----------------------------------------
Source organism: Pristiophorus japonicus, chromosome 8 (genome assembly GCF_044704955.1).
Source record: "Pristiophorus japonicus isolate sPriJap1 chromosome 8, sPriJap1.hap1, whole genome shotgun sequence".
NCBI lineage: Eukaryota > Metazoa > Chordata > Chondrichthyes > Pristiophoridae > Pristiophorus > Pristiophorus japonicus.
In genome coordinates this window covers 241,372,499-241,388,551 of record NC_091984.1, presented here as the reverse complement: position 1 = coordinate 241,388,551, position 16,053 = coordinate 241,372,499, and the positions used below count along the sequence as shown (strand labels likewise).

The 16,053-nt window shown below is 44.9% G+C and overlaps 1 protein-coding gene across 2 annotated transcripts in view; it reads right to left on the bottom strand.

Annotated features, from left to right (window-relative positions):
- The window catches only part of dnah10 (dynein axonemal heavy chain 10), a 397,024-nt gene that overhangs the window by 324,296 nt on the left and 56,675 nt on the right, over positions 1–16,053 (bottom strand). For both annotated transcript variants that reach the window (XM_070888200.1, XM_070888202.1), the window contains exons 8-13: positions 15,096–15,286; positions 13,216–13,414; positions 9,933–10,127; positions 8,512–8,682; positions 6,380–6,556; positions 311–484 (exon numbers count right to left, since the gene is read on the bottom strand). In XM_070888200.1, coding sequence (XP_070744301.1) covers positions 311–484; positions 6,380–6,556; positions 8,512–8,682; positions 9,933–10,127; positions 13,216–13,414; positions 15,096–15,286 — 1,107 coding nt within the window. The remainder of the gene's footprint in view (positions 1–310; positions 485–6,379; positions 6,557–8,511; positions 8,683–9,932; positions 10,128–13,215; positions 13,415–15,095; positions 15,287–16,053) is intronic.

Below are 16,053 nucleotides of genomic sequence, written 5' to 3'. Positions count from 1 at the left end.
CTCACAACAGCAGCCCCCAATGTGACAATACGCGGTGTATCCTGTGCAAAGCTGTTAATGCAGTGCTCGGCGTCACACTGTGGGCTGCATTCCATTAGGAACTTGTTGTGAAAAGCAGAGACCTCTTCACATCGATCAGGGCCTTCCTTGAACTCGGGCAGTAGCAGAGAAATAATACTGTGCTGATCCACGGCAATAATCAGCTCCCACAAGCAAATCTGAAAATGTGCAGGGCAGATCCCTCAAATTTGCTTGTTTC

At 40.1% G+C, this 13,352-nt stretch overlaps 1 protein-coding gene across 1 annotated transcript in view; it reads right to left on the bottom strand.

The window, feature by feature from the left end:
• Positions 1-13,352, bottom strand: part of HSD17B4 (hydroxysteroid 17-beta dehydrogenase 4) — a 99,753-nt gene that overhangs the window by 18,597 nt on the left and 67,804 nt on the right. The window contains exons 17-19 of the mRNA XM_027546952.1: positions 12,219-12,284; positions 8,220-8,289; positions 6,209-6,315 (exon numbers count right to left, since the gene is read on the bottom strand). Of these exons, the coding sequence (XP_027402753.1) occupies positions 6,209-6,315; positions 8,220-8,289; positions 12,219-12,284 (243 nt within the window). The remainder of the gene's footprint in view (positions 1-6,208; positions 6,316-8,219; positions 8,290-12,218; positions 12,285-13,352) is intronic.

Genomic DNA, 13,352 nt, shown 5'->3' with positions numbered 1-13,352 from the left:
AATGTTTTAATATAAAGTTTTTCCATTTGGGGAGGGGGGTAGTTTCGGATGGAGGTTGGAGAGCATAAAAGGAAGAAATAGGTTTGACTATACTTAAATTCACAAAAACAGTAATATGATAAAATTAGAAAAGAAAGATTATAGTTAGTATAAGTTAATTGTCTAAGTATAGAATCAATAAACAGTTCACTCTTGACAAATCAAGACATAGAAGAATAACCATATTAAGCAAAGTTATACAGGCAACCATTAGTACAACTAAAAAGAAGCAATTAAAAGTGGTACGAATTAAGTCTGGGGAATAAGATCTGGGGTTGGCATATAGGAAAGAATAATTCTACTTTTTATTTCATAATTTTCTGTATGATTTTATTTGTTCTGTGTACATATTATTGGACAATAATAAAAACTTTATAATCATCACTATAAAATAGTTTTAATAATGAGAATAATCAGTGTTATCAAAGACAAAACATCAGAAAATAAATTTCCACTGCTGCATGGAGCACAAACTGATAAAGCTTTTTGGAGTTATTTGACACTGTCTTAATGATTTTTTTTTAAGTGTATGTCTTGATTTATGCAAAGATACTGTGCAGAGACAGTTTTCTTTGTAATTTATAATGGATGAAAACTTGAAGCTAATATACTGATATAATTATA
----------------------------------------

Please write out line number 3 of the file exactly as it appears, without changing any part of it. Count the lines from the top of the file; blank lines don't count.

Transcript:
NCBI lineage: Eukaryota > Metazoa > Chordata > Chondrichthyes > Pristiophoridae > Pristiophorus > Pristiophorus japonicus.